Figure 2

The question of who should fund the border wall has created internal divisions in the EU. Commission President Ursula von der Leyen firmly ruled out the option that EU funds could be used to build “barber wire or walls” [8]. However, several other EU actors took a different position. In October, twelve Member States called on the Commission to prioritize border barriers. The following month, European Council President Charles Michel argued that the EU could legally fund a wall. Despite these disagreements, the EU has agreed on the following measures against Belarus: an extended sanctions regime to target those who facilitate irregular border crossings, an amount of €700,000 in humanitarian assistance, and a proposal to blacklist carriers involved in human smuggling and trafficking [9]. Despite these measures, Belarus has declared its intention to keep migrants at the border by providing them with food and clothing instead of repatriating them [10]. 


Is Lukashenko’s manipulation of migration something new?

It is not uncommon to read news articles that describe Lukashenko’s strategy based on the manipulation of migration for foreign-policy purposes as something new or surprising [11]. Even those commentators who are of a different view usually refer to just two precedents to demonstrate that Lukashenko’s strategy is nothing new, and these are the events at the Greek-Turkey border and those at the Morocco-Spain border [12]. In fact, the manipulation of migration as a diplomatic strategy to achieve foreign policy objectives has a much older pedigree.

To be sure, Erdoğan’s Turkey often threatened to loosen control over migratory flows if it did not receive greater support for migration management – the country is, indeed, among the top refugee hosts globally. In early 2020, for instance, the prospect of a new migratory wave from Syria pushed Erdoğan to open the borders, with the result of some migrants being shot by Greek authorities [13]. The closure of borders due to the COVID situation in the following months helped to scale down the crisis. Similarly, Morocco allowed over 8,000 migrants into Ceuta on 17 and 18 May 2021 to send a political message concerning Spain’s and the EU’s foreign policy towards Western Sahara [14]. Once the message was sent, the situation settled and cooperation between the two countries continued as usual.   

While these are the most recent examples that affected the EU, the full list of such cases extends well beyond the EU’s borders and the EU’s recent history. In her work on coercive engineered migration, scholar Kelly M. Greenhill identified over 70 cases in which states used displaced people as an instrument of foreign policy since the adoption of the Geneva Refugee Convention of 1951 [15]. In about three-quarters of the cases identified, coercing states succeeded in achieving at least part of their objectives – a higher success rate than for more traditional coercive tools such as economic sanctions.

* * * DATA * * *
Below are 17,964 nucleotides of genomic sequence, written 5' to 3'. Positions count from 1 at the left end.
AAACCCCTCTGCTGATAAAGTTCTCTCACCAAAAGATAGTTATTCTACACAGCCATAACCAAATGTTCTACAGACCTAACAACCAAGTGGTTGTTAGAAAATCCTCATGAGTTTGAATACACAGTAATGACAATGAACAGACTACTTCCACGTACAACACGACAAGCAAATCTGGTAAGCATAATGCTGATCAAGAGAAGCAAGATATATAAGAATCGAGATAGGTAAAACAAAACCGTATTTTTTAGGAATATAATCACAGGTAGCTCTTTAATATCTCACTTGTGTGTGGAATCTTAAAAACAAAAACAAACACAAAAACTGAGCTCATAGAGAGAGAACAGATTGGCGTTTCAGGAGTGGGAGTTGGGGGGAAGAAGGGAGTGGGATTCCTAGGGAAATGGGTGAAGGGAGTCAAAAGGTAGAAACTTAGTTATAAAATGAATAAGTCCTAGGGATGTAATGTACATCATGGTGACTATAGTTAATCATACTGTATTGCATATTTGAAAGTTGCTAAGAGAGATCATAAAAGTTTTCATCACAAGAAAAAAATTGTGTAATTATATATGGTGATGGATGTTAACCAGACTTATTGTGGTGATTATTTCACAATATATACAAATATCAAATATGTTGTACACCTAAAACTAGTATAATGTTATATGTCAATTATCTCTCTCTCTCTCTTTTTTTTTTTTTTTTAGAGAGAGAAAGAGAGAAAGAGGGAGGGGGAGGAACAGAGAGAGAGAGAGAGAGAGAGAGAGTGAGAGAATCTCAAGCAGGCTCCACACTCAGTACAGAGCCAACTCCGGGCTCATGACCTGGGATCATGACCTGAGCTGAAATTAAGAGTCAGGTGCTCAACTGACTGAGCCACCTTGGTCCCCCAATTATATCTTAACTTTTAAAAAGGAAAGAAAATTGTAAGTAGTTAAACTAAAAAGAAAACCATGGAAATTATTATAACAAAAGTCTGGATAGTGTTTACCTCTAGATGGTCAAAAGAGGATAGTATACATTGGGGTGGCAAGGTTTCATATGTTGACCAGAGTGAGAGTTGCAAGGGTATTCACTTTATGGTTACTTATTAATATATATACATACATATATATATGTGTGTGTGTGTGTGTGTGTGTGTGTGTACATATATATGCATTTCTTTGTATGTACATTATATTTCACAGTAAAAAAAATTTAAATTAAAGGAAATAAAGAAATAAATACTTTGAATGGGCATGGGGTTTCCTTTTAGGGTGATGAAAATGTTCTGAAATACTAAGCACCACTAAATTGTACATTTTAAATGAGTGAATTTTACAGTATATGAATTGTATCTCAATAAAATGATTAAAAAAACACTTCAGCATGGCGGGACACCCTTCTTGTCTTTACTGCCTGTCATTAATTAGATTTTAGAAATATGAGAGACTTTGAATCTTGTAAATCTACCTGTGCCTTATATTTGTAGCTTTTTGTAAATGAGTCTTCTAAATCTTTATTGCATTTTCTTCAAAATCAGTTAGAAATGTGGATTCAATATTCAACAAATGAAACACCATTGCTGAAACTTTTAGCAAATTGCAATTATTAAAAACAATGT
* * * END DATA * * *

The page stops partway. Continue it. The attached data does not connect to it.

To mention some of the cases reported by Greenhill, former Cuban president Fidel Castro successfully sent to Florida around 125,000 Cubans during the 1980 Mariel Boatlift and allowed some 35,000 Cubans to embark for the US in the balseros crisis of 1994-1995 in order to obtain political concessions [16]. Former Libyan dictator Muammar Gaddafi succeeded, at least in part, in getting concessions on issues such as military and economic aid and lifting of arms sanctions in 2004, 2006, 2008, and 2010, before losing power and being killed in the 2011 NATO-led military intervention. In a less successful attempt in 1999, Yugoslav president Slobodan Milosevic pushed Kosovar Albanians to areas where the rebel Kosovo Liberation Army was strongly present in order to stop NATO’s bombing campaign. In short, what is happening at the Belarus-EU border is much less novel and surprising than one may think.


Why is the EU particularly vulnerable to threats of mass migration?

What emerges from the examples mentioned above is that coercers are usually weak actors who cannot use conventional instruments of influence such as economic sanctions and military threats, whereas the targets of coercive engineered migration are often liberal democratic states. As Greenhill explains, the reason why Western democracies are particularly vulnerable to such threats is linked to the high value that such states place on pluralism, transparency, and human-rights commitments compared to more illiberal states [17]. First, a pluralist and transparent decision-making process makes it relatively easy to anticipate the extent to which a migratory influx would create political contestation within a liberal democracy and, as a result, to assess the government’s possible responses to a crisis. Second, because liberal democracies have entrenched legal commitments to human rights, they expose themselves to criticisms of hypocrisy if their response to migration inflows is not in line with such commitments.